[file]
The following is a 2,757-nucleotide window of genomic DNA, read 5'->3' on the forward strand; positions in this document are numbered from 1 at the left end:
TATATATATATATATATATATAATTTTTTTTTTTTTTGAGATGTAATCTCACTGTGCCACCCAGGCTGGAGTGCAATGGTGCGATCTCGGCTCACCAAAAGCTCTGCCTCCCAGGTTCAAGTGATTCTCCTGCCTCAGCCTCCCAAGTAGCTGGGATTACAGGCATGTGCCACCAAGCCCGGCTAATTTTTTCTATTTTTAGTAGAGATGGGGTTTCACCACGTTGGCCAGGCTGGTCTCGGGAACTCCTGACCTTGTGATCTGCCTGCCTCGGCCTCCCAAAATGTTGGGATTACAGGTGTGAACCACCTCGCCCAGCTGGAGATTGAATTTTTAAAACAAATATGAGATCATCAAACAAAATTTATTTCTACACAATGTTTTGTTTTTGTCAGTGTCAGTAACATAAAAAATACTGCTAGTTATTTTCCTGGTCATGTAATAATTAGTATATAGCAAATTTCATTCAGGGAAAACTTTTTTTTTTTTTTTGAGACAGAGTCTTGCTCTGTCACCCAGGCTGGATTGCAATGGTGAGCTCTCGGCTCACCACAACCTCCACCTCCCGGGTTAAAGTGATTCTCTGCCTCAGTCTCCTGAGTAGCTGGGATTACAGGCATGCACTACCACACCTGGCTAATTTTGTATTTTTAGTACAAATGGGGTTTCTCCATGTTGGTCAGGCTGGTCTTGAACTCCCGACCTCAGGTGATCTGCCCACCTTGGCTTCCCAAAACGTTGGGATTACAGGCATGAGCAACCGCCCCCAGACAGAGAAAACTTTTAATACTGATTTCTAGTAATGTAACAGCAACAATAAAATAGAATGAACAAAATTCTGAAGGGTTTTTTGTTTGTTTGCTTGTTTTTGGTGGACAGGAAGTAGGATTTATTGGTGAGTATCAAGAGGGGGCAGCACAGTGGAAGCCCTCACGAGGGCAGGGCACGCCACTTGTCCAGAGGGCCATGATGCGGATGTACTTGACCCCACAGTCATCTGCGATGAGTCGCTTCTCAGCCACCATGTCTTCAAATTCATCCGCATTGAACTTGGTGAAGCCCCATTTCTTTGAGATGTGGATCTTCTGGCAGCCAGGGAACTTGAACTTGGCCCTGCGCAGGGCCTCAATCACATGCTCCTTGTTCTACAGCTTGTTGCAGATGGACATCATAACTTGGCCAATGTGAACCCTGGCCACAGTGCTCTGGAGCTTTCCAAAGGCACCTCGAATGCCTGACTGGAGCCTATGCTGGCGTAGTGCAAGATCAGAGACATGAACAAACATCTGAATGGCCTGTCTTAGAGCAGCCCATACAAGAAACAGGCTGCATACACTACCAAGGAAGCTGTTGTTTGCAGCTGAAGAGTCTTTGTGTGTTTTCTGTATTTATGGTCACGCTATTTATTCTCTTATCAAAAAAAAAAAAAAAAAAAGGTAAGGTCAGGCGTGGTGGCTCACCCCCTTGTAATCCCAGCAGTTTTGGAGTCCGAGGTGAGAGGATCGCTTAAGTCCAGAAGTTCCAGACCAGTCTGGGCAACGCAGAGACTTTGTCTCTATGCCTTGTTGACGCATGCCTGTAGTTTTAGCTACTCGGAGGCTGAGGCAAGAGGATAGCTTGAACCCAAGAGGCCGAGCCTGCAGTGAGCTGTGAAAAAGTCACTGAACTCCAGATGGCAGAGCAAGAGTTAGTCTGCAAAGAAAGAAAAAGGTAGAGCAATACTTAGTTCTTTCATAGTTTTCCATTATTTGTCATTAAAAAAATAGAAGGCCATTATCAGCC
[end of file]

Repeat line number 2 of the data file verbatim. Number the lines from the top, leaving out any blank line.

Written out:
TATATATATATATATATATATAATTTTTTTTTTTTTTGAGATGTAATCTCACTGTGCCACCCAGGCTGGAGTGCAATGGTGCGATCTCGGCTCACCAAAAGCTCTGCCTCCCAGGTTCAAGTGATTCTCCTGCCTCAGCCTCCCAAGTAGCTGGGATTACAGGCATGTGCCACCAAGCCCGGCTAATTTTTTCTATTTTTAGTAGAGATGGGGTTTCACCACGTTGGCCAGGCTGGTCTCGGGAACTCCTGACCTTGTGATCTGCCTGCCTCGGCCTCCCAAAATGTTGGGATTACAGGTGTGAACCACCTCGCCCAGCTGGAGATTGAATTTTTAAAACAAATATGAGATCATCAAACAAAATTTATTTCTACACAATGTTTTGTTTTTGTCAGTGTCAGTAACATAAAAAATACTGCTAGTTATTTTCCTGGTCATGTAATAATTAGTATATAGCAAATTTCATTCAGGGAAAACTTTTTTTTTTTTTTTGAGACAGAGTCTTGCTCTGTCACCCAGGCTGGATTGCAATGGTGAGCTCTCGGCTCACCACAACCTCCACCTCCCGGGTTAAAGTGATTCTCTGCCTCAGTCTCCTGAGTAGCTGGGATTACAGGCATGCACTACCACACCTGGCTAATTTTGTATTTTTAGTACAAATGGGGTTTCTCCATGTTGGTCAGGCTGGTCTTGAACTCCCGACCTCAGGTGATCTGCCCACCTTGGCTTCCCAAAACGTTGGGATTACAGGCATGAGCAACCGCCCCCAGACAGAGAAAACTTTTAATACTGATTTCTAGTAATGTAACAGCAACAATAAAATAGAATGAACAAAATTCTGAAGGGTTTTTTGTTTGTTTGCTTGTTTTTGGTGGACAGGAAGTAGGATTTATTGGTGAGTATCAAGAGGGGGCAGCACAGTGGAAGCCCTCACGAGGGCAGGGCACGCCACTTGTCCAGAGGGCCATGATGCGGATGTACTTGACCCCACAGTCATCTGCGATGAGTCGCTTCTCAGCCACCATGTCTTCAAATTCATCCGCATTGAACTTGGTGAAGCCCCATTTCTTTGAGATGTGGATCTTCTGGCAGCCAGGGAACTTGAACTTGGCCCTGCGCAGGGCCTCAATCACATGCTCCTTGTTCTACAGCTTGTTGCAGATGGACATCATAACTTGGCCAATGTGAACCCTGGCCACAGTGCTCTGGAGCTTTCCAAAGGCACCTCGAATGCCTGACTGGAGCCTATGCTGGCGTAGTGCAAGATCAGAGACATGAACAAACATCTGAATGGCCTGTCTTAGAGCAGCCCATACAAGAAACAGGCTGCATACACTACCAAGGAAGCTGTTGTTTGCAGCTGAAGAGTCTTTGTGTGTTTTCTGTATTTATGGTCACGCTATTTATTCTCTTATCAAAAAAAAAAAAAAAAAAAGGTAAGGTCAGGCGTGGTGGCTCACCCCCTTGTAATCCCAGCAGTTTTGGAGTCCGAGGTGAGAGGATCGCTTAAGTCCAGAAGTTCCAGACCAGTCTGGGCAACGCAGAGACTTTGTCTCTATGCCTTGTTGACGCATGCCTGTAGTTTTAGCTACTCGGAGGCTGAGGCAAGAGGATAGCTTGAACCCAAGAGGCCGAGCCTGCAGTGAGCTGTGAAAAAGTCACTGAACTCCAGATGGCAGAGCAAGAGTTAGTCTGCAAAGAAAGAAAAAGGTAGAGCAATACTTAGTTCTTTCATAGTTTTCCATTATTTGTCATTAAAAAAATAGAAGGCCATTATCAGCC